The early Bosch way to meter air was with a mechanical flap that moves with air flow. On the top side of the air flap is a circuit board with a wiper arm using resistance value to meter the fuel. Primarily you will see this on Digfant 1 and 2 systems on Volkswagens. At first it was used on Eurovans where you didn’t really care about acceleration or performance but did end up in late model Mk2 cars 88-92. Thankfully VW went away from Digifant as it proved to be no too laggy for a car and quickly switched to a newer version of Motronic for the Mk3 generation. The same AFM was used with early Motronic systems in Porsche 944’s, but eventually Bosch upgraded it to a hot wire Air Flow Sensor since it works better and costs less. The AFM wasn’t the main cause of “laggy” acceleration in cars but it didn’t make it any better either. Most of that can be blamed on the archaic Digifant 2 system that all though worked well, wasn’t designed for highly responsive driving. If you drive a car with a Digifant 2 system consider trying to find the bits and pieces to retrofit a Digifant 1 system from a G60 Corrado/Passat, or California version of the same car. You can adapt the Digi 2 harness easily while adding in wiring harness for the TPS and new wiring harness for the injectors as Digi 1 is still batch fire but wired differantly. Even if you have no other modifications to the engine you will have more fun with you car. Anywhoo……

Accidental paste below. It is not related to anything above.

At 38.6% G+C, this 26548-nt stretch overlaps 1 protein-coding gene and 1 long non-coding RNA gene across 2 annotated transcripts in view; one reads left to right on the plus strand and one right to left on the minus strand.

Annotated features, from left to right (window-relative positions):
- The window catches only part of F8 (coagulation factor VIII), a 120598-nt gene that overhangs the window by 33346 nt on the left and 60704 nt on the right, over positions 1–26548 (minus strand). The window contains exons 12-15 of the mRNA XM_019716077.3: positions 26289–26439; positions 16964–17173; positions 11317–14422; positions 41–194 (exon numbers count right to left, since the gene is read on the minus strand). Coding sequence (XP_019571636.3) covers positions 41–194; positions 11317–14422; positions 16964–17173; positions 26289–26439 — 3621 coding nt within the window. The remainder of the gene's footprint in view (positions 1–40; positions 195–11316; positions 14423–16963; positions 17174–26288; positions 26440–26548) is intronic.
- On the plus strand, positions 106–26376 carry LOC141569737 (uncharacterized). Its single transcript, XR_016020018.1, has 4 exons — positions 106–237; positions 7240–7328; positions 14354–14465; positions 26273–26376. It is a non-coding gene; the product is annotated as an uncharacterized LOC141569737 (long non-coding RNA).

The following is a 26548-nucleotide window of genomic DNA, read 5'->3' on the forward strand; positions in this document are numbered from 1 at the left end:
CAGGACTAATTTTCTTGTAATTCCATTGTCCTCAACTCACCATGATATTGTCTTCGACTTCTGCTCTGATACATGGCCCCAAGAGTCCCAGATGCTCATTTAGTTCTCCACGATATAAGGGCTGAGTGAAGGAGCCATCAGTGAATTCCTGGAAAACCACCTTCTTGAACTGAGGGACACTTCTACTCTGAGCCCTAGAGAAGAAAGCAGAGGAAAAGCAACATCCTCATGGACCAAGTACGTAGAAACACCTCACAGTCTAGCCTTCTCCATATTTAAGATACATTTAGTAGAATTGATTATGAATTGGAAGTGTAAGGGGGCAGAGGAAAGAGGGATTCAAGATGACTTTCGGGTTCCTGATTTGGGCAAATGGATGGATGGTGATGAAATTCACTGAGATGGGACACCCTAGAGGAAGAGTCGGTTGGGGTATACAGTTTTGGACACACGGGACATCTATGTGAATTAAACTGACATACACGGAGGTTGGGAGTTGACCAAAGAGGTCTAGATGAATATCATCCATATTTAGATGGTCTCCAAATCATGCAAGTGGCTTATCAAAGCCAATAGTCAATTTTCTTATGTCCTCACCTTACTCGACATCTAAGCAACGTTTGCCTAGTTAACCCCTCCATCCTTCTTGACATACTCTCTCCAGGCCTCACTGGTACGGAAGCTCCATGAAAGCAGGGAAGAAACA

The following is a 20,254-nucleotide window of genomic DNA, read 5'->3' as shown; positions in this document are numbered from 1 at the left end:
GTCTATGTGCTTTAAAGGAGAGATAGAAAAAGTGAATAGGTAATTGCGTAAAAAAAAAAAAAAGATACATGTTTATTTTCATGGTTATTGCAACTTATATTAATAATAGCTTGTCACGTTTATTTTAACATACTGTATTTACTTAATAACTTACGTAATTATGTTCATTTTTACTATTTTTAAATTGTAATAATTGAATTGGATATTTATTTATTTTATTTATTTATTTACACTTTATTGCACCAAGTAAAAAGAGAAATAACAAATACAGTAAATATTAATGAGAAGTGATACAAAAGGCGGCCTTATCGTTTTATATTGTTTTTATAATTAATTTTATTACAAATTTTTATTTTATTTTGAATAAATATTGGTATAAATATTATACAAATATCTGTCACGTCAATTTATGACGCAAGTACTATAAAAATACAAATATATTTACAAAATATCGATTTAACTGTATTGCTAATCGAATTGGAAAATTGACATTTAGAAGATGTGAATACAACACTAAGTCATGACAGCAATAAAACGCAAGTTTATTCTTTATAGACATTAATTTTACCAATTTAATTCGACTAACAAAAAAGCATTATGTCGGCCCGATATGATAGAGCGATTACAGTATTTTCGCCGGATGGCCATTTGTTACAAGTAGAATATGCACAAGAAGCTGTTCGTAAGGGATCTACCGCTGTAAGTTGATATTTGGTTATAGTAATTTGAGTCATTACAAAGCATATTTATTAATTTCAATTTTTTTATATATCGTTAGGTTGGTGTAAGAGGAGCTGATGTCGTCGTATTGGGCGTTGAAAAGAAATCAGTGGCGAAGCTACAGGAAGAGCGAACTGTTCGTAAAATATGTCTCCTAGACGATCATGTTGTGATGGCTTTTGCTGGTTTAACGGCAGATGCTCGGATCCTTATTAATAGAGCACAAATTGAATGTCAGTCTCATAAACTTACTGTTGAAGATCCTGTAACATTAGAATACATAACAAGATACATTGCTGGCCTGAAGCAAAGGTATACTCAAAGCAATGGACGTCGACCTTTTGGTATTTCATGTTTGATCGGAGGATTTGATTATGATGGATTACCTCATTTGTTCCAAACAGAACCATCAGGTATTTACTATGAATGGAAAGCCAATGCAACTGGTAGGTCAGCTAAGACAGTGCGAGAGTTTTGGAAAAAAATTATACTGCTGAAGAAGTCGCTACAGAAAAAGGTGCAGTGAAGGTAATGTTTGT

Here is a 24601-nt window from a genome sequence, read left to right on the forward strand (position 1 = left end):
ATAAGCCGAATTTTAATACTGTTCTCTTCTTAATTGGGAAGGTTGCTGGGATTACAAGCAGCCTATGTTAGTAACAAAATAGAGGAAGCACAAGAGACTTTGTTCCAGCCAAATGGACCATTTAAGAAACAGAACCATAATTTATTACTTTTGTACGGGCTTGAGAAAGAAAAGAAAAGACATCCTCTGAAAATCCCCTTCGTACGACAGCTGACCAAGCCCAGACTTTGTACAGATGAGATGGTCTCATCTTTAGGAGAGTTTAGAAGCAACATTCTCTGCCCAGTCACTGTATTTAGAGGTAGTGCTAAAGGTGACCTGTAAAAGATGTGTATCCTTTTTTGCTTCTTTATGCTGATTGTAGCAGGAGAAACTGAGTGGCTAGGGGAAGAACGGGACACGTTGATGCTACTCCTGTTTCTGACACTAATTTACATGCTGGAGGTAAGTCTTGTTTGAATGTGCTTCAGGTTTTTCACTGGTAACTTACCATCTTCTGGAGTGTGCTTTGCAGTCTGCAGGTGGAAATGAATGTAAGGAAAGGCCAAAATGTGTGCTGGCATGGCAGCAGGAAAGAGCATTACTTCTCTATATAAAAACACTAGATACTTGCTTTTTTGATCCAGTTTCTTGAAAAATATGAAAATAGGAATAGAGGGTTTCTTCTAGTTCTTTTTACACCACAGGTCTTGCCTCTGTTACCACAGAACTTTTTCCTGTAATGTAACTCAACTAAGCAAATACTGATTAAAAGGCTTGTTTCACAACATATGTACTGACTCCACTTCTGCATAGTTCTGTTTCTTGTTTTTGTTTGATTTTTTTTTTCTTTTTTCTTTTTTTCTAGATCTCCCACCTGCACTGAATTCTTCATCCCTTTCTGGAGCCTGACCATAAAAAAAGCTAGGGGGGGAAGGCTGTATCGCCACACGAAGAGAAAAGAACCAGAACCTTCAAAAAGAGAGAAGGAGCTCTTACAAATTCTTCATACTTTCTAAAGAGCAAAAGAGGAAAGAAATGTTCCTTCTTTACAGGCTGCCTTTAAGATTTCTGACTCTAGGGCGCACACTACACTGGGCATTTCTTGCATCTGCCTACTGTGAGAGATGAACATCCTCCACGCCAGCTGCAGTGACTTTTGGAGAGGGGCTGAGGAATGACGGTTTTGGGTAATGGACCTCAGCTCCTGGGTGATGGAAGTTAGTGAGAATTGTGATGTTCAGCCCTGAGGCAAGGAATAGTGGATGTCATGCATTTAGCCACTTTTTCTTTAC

Over time with age the carbon track the wiper arm swipes across can wear. Particularly at the lower end of the range. This causes a “flat spot” in the acceleration, or a “lull” before it accelerates again. These units are not made anymore. Used ones are normally as worn or poorly adjusted, and the odd chance you find a new one some wear it will cost you an arm, leg and both ears. Another very common fail is the ambient air temp sensor witch sits just after the air flap. They can be found still but require a lot of work to swap out. Normally with a failed air temp sens the car feels repetitively gutless until its actually up to temp and on cold days can cause a higher loap / bouncy idle. To change it the entire inside of the AFM has to be removed, re installed and then checked that its working properly. Its easier to buy a good used one from a part out.
Normally you would do most of this while its still on the car as there is no need to remove it. This one I’ve shown is a dud that I have on the shelf keeping papers from flying around.
First picture: The ugly little things! Carefully pry the cover off and try not to break the guts inside. Note that the hole on the top left part of the shot should have a tamper proof plug pressed in.
Second and third pictures: Hidden treasure, The workings. Note the curved carbon track the wiper arms above it ride on. Also note on the big gear wheel a paint dot next to the “030”. Ill explain later.
Now there are a variety of ways to electrically test the AFM, but it largely depends on its serial number to be honest. At this age the highly accurate test isn’t worth it as its OLD AS HELL! You can measure resistance with it disconected to rule out if it works at all or not. Test between terminals 3 and 4 should be between 500 and 1000ohms, and between 2 and 3 should vary with movement of the arm. If either are out get a good used one and start over. To more accurately test you’re getting into testing output voltage but that varies between models and years. IE Porsche 944 late models came with a very linear read out where as the older ones came with a more progressive one. Without a degree wheel to measure it spot on you just wont know. The resistance way isn’t as accurate but it will tell you before and after if its working.